Brexit starts to dent British economy

The British economy grew at a rate of 0.3 per cent in the second quarter, so economic growth remained relatively modest in the first half of the year. The steep increase in inflation caused by sterling’s depreciation has become a particularly negative factor. The Brexit effect is, therefore, initially coming in “through the back-door.” There is no sign of growth accelerating in the second half of the year. Indeed, the pace of growth is more likely to slow gradually until the end of next year. We are lowering our forecast for this year slightly from 1.8 to 1.6 per cent. Next year we continue to expect relatively sluggish growth of 0.8 per cent.

After a comparatively weak start to the year, economic growth in Great Britain also remained modest in the second quarter of this year – quarterly economic growth increased only slightly, up from 0.2 to 0.3 per cent. Consumer-related services, such as the retail trade, have admittedly managed to recover from the collapse in the first quarter, but overall British consumer sentiment remains lacklustre, which is mainly due to the steep increase in consumer prices. Construction activity was also a brake on growth in the past quarter. It is also suffering due to high prices for imported building materials. The sector is also finding it increasingly difficult to fill vacant jobs, which could also be linked with the significantly lower levels of immigration among eastern European EU foreigners.

So the British economy is feeling the first negative Brexit effects “through the back-door.” So far British companies appear to be surprisingly unruffled despite the host of uncertainties surrounding the planned withdrawal from the EU. At least they have not yet noticeably reduced their readiness to invest and in the meantime the export industry is jubilant about the weak pound. But the downside of the significant currency depreciation is the steep rise in import prices – mainly for consumer goods, but also for important production inputs. Higher inflation has now more than offset the already lean wage growth for private households and real wages are falling. Consumer spending, one of the most important motors driving the British economy, is beginning to falter.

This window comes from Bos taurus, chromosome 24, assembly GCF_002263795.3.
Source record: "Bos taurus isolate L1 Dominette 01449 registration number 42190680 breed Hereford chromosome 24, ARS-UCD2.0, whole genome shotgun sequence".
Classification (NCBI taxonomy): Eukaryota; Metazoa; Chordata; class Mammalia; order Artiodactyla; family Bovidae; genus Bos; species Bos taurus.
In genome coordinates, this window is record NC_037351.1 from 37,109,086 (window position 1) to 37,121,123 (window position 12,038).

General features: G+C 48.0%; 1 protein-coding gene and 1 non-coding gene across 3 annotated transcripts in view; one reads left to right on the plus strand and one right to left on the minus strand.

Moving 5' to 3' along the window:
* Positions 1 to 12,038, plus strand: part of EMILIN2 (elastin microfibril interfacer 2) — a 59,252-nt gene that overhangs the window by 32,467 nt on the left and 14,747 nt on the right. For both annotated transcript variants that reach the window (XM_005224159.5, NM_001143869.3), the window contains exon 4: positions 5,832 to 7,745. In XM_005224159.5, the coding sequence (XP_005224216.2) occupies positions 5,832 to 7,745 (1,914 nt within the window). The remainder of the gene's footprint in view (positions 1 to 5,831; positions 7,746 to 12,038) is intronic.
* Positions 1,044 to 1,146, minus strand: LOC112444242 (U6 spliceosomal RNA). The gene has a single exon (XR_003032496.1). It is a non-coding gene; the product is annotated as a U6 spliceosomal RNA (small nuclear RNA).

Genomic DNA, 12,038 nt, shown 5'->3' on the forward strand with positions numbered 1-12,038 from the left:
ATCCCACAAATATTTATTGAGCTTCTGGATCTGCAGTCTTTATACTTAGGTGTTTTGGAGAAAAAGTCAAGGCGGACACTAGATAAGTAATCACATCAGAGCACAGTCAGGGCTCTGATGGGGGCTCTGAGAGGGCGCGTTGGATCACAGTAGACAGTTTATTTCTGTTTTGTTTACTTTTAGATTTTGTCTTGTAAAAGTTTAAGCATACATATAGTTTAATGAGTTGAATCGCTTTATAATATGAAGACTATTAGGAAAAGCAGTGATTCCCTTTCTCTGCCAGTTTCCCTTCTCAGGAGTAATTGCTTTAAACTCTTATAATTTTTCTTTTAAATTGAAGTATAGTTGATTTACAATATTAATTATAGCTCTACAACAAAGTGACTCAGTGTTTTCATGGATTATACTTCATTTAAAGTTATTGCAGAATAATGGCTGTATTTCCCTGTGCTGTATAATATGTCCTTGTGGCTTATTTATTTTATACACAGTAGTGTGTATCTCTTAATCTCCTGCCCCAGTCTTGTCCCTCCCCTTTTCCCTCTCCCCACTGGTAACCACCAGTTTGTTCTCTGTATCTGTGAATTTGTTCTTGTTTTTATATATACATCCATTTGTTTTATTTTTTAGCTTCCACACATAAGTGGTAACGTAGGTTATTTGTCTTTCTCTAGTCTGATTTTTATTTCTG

The British economy is growing far more slowly this year. Nor is there any sign that growth will accelerate in the second half of the year given the negative effects caused by higher inflation. In addition, the extremely complex and unstable political situation since the parliamentary election is a source of further uncertainty. And finally, a growing number of international banks are saying that they intend to move business from the City of London. Admittedly, we shall be well into 2018 before these plans are implemented. But it is only a question of time before investment is also hurt by Brexit. Against this background, we continue to expect that economic growth will weaken significantly, slowing to only 0.8 per cent next year. This year GDP growth will, in light of the weaker first half of the year, probably be slightly lower than was previously thought, but at plus 1.6 per cent it will still remain very solid.

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